Almost every article or social media post about barre and Pilates mentions the “burn” that people experience while doing the exercises. Some consider it as a sign that the workout is going well, but others are still unsure about what it is exactly. Let’s dissect the science behind the burn, and find out why it’s an essential and unique component of barre and Pilates exercises.
The science behind the burn explained
There are two types of muscle fibers: slow-twitch (Type I) and fast-twitch (Type II). Slow-twitch muscles take longer to activate than fast-twitch muscles, but aren't as easily fatigued as the latter. This is why they're used for long-endurance feats like marathons. Fast-twitch muscles, meanwhile, work differently: they are easy to set in motion, but also get tired quickly. Hence, they are used for powerful but short bursts of actions, like sprinting.
Both barre and Pilates target slow-twitch muscles only, and engage them in repetitive but relatively low-impact movements to the point of exhaustion (but not beyond what the body can handle). Slow-twitch muscles use oxygen for energy, and during a barre or Pilates class, oxygen supply may get depleted because a person’s breathing technique doesn’t allow enough oxygen into the bloodstream. When oxygen supply becomes limited, the body taps into another source of energy: anaerobic glycolysis, or the process of turning glucose (sugar) into lactate. The body then converts lactate to energy without the use of oxygen.
But while anaerobic glycolysis keeps the body energized, it also has a downside. It gives off hydrogen ions (H+) as byproducts, which permeate the muscle cell and turn them acidic. This increased H+ acidity in the muscles is what people perceive as a burning sensation, hence the term “burn.”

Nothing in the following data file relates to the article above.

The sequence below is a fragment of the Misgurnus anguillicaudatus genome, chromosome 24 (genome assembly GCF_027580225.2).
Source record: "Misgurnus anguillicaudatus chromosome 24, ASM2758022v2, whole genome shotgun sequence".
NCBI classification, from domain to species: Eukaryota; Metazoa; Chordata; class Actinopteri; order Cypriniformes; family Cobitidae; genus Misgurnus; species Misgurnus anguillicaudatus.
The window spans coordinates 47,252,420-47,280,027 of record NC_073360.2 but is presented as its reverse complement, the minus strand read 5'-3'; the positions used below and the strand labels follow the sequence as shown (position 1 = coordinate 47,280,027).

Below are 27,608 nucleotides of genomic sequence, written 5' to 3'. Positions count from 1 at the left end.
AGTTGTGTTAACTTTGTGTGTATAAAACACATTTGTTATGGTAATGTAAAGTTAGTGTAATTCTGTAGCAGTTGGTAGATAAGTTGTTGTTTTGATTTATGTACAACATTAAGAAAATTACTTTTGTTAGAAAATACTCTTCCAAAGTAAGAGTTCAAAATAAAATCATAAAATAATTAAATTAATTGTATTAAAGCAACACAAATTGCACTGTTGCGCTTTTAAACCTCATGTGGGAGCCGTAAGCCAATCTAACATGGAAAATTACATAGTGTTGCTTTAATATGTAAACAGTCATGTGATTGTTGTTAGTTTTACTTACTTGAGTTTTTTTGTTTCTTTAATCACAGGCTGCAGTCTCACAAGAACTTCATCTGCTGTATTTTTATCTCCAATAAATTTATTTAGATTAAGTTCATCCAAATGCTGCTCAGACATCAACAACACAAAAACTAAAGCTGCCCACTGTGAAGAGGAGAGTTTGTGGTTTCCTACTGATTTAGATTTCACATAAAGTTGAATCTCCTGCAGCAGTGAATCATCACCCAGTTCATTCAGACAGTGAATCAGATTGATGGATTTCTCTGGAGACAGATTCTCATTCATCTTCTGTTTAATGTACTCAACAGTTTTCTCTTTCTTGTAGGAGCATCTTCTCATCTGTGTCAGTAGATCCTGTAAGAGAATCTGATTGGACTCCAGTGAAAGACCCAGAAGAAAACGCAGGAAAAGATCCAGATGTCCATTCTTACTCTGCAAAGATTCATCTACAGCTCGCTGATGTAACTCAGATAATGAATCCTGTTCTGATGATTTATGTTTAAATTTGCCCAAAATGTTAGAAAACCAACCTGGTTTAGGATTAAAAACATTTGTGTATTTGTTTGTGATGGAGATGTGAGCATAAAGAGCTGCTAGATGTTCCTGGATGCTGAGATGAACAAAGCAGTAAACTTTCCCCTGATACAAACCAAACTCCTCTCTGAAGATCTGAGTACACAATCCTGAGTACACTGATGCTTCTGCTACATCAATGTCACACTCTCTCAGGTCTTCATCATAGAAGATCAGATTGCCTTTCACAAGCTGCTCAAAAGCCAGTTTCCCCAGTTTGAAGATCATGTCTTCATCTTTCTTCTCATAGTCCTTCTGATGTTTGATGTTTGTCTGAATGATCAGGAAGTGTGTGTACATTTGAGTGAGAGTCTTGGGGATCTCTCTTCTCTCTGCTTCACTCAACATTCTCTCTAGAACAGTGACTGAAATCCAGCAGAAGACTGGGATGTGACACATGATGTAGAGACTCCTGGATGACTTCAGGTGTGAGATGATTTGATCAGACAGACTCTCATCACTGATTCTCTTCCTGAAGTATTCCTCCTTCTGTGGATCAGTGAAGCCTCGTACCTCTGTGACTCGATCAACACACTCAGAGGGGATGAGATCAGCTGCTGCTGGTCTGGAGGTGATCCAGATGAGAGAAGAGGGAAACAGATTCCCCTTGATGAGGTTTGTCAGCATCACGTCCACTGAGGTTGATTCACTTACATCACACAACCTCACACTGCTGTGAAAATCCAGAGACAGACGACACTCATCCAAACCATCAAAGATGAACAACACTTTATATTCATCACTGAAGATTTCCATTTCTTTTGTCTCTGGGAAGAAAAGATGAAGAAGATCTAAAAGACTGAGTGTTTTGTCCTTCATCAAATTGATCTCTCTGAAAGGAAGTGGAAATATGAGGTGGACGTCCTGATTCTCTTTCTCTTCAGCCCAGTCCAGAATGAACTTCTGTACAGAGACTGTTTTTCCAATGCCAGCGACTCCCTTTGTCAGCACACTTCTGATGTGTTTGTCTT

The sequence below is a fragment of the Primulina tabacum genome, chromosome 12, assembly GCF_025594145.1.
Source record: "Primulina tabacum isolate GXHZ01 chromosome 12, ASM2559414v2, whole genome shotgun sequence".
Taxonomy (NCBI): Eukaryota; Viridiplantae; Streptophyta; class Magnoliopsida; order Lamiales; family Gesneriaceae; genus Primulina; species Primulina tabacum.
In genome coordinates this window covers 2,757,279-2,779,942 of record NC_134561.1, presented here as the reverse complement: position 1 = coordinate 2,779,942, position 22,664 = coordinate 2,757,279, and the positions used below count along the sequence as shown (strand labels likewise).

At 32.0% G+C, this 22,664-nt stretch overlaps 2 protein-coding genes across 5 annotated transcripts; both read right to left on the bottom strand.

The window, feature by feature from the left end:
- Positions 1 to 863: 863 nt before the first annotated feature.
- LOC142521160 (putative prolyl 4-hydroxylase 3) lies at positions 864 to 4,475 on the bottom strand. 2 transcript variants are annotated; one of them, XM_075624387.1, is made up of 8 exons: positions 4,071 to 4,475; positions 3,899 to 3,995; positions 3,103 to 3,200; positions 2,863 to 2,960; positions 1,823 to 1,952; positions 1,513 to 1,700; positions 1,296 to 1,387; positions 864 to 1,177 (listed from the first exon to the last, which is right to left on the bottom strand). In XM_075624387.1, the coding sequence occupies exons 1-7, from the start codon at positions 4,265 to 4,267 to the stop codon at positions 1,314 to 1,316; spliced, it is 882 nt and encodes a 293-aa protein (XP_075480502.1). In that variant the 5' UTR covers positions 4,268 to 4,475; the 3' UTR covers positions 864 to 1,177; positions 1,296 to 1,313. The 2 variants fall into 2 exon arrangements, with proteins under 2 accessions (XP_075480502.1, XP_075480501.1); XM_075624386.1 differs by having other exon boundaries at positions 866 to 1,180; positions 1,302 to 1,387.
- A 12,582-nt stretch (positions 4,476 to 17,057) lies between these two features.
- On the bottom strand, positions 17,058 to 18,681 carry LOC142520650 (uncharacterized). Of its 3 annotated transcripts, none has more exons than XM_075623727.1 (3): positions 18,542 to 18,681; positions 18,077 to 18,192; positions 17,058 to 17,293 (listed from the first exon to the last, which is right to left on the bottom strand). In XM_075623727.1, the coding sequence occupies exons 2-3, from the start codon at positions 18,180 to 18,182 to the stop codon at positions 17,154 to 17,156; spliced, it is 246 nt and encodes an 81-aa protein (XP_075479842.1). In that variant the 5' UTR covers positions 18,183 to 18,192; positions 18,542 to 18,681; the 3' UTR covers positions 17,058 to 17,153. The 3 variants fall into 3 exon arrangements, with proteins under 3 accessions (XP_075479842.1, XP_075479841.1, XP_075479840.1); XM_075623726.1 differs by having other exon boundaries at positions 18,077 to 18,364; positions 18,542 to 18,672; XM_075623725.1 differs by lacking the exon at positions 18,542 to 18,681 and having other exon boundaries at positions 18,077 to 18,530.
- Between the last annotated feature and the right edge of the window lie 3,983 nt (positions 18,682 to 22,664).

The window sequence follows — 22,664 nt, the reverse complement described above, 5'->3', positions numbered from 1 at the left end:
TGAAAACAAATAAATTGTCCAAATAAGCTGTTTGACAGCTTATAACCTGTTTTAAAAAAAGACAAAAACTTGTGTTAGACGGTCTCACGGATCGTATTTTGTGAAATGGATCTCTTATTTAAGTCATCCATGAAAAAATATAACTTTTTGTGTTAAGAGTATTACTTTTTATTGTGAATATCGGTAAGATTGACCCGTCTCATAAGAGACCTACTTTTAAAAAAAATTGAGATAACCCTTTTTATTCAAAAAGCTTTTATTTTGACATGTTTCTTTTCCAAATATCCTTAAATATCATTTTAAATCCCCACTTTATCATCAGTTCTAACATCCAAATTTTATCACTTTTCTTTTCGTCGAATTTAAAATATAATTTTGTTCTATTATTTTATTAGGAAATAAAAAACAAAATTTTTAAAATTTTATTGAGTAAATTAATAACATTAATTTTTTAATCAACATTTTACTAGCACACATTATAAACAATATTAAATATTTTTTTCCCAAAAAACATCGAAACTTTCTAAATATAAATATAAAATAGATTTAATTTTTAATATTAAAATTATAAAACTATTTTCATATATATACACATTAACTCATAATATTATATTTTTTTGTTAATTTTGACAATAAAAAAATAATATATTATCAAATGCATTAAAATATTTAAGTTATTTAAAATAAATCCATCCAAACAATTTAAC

In short, when you experience the burn, it’s not muscles ripping or tearing; it’s just hydrogen ions.
Why do we only experience the burn in barre and Pilates classes and not in High Intensity Interval Training (HIIT) or weightlifting?
Neither HIIT nor weightlifting practitioners experience the intense burn Pilates and barre practitioners do, because the former kinds of exercises tap into fast-twitch (Type II) muscles instead of slow-twitch muscles. Since they activate different kinds of muscles, they also require movements that are different from that of Pilates or barre. They do quick, powerful movements instead of repeated isolated muscle motions. And because these actions only last for a short time, muscles in the body don’t have time to accumulate enough H+ before it turns the body acidic.
Moreover, they have ample time to catch their breath between each set, enabling them to use oxygen instead of lactate for energy. If a person taking barre or Pilates were to control their breathing better so that they have a free flow of oxygen in their system, then the burn will most likely lessen. (It will not completely go away, however, because the very nature of barre and Pilates requires the muscles to go through anaerobic glycolysis.)
In other words, the burn is unique to barre and Pilates, because these exercises test your endurance by making your body use its reserve energy.
To a new barre or Pilates student, the burn might seem like a discomfort, but to those who have been doing barre or Pilates for a long time, the burn is an indication that they did well in the workout. It’s one of the most fulfilling feelings in the world.
Ready to experience the burn? Book a barre or a Pilates with C2 body today.